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Healthy Aging Through the Ages

By: Rhonda Allison
Posted: October 31, 2012, from the November 2012 issue of Skin Inc. magazine.

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In the treatment room. Teens tend to gravitate toward 30-minute express treatments. See Teen Express Facial for a step-by-step treatment.

Home care. Educate your teen clients about how to create a healthy skin environment by using proper cleansing techniques and emphasizing the importance of sun protection. According to the American Academy of Dermatology, nearly 85% of teens battle acne. To help them win the war while preventing scarring, encourage a regimen utilizing salicylic acid- and green tea-based toner, followed by a blemish serum comprised of ingredients such as salicylic acid, resorcinol, totarol and green tea for antiseptic, antibacterial and antioxidant support. These will work together effectively to help clear problematic skin gently and therapeutically by reducing surface oils, preventing clogged pores, stimulating cell renewal and delivering antioxidant support. Teens should avoid overstimulating with scrubs, and be cautioned against using overly drying topicals, primarily those containing alcohol. Using heavy creams also may further congest the skin.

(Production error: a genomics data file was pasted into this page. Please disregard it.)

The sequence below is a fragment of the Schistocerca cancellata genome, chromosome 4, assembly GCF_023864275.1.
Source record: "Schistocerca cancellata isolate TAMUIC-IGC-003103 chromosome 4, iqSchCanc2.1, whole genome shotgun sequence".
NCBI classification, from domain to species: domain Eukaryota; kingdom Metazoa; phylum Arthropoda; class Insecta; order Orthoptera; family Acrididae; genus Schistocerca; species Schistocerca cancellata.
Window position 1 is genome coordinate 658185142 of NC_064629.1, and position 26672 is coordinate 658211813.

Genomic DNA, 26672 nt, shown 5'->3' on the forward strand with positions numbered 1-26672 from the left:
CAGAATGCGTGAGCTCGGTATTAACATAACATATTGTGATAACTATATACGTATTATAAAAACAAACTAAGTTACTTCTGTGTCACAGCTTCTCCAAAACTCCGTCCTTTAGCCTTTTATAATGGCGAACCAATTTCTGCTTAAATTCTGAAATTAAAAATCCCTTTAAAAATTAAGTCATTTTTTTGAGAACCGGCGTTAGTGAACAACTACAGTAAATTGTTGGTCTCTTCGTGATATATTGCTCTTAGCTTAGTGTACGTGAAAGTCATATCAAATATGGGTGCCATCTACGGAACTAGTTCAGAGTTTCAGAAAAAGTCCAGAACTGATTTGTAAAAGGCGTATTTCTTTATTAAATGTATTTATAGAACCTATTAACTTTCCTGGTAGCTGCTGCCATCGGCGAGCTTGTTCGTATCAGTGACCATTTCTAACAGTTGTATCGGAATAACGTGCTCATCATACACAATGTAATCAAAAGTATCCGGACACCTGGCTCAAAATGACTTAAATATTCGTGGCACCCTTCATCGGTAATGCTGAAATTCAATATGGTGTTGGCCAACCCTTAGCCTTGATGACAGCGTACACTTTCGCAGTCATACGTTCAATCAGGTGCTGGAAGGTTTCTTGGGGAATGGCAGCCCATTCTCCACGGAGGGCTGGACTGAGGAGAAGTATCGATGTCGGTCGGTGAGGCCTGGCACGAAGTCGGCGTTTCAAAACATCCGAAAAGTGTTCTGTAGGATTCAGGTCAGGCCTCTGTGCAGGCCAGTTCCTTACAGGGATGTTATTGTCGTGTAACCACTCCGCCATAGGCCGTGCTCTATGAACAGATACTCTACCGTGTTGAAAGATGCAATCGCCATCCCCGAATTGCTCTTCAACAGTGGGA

For more general skin health and maintenance, start teen clients on a simple regimen that includes a milk-based or gel cleanser, a gentle jojoba bead scrub, an aloe and hyaluronic acid moisturizer for night, and hydrating SPF for daytime. Cleansing pads are also great for quick cleansing after sports practice or gym class.

20s

Skin is at its healthiest for most clients in their 20s. It still has that luminous glow, and is supple and firm. If this is the case with your client, focus on damage prevention and maintaining skin health.

Dry skin may become a factor, however, especially for clients in their mid-20s. When the skin is depleted of hydration, it loses elasticity, plumpness and luster, and is more susceptible to lines and wrinkles. The body also tends to shed some of its natural water content as it ages—and the first place this occurs is in the skin. In some cases, dry skin conditions also indicate inadequate sebum production. Thinner skin and fair complexions are typically more prone to dehydration.